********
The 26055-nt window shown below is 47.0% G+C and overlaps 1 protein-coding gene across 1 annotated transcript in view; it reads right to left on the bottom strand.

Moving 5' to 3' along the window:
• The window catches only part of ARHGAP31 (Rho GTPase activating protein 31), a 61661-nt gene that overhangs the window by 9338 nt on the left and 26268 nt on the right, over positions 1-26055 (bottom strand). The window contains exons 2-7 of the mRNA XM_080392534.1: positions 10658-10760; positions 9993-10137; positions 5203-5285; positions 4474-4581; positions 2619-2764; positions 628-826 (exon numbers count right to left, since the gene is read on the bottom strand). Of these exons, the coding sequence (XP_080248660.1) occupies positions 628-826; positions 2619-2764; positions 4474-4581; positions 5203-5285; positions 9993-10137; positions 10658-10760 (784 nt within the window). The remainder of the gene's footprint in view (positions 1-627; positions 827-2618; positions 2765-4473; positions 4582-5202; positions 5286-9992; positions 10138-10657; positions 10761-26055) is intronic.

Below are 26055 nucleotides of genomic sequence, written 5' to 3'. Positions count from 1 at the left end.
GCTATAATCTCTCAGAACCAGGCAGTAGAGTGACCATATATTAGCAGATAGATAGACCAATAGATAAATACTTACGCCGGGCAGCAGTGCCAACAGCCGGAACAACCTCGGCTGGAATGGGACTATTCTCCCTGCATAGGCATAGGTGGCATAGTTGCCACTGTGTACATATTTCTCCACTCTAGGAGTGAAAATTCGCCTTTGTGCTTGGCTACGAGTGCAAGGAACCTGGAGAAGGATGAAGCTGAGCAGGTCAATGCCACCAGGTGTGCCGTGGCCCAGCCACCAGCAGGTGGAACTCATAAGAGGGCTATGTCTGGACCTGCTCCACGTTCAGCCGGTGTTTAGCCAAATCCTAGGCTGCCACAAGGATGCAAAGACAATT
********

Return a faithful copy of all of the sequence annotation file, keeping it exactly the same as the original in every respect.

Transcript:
The 26055-nt window shown below is 47.0% G+C and overlaps 1 protein-coding gene across 1 annotated transcript in view; it reads right to left on the bottom strand.

Moving 5' to 3' along the window:
• The window catches only part of ARHGAP31 (Rho GTPase activating protein 31), a 61661-nt gene that overhangs the window by 9338 nt on the left and 26268 nt on the right, over positions 1-26055 (bottom strand). The window contains exons 2-7 of the mRNA XM_080392534.1: positions 10658-10760; positions 9993-10137; positions 5203-5285; positions 4474-4581; positions 2619-2764; positions 628-826 (exon numbers count right to left, since the gene is read on the bottom strand). Of these exons, the coding sequence (XP_080248660.1) occupies positions 628-826; positions 2619-2764; positions 4474-4581; positions 5203-5285; positions 9993-10137; positions 10658-10760 (784 nt within the window). The remainder of the gene's footprint in view (positions 1-627; positions 827-2618; positions 2765-4473; positions 4582-5202; positions 5286-9992; positions 10138-10657; positions 10761-26055) is intronic.

Below are 26055 nucleotides of genomic sequence, written 5' to 3'. Positions count from 1 at the left end.
GCTATAATCTCTCAGAACCAGGCAGTAGAGTGACCATATATTAGCAGATAGATAGACCAATAGATAAATACTTACGCCGGGCAGCAGTGCCAACAGCCGGAACAACCTCGGCTGGAATGGGACTATTCTCCCTGCATAGGCATAGGTGGCATAGTTGCCACTGTGTACATATTTCTCCACTCTAGGAGTGAAAATTCGCCTTTGTGCTTGGCTACGAGTGCAAGGAACCTGGAGAAGGATGAAGCTGAGCAGGTCAATGCCACCAGGTGTGCCGTGGCCCAGCCACCAGCAGGTGGAACTCATAAGAGGGCTATGTCTGGACCTGCTCCACGTTCAGCCGGTGTTTAGCCAAATCCTAGGCTGCCACAAGGATGCAAAGACAATT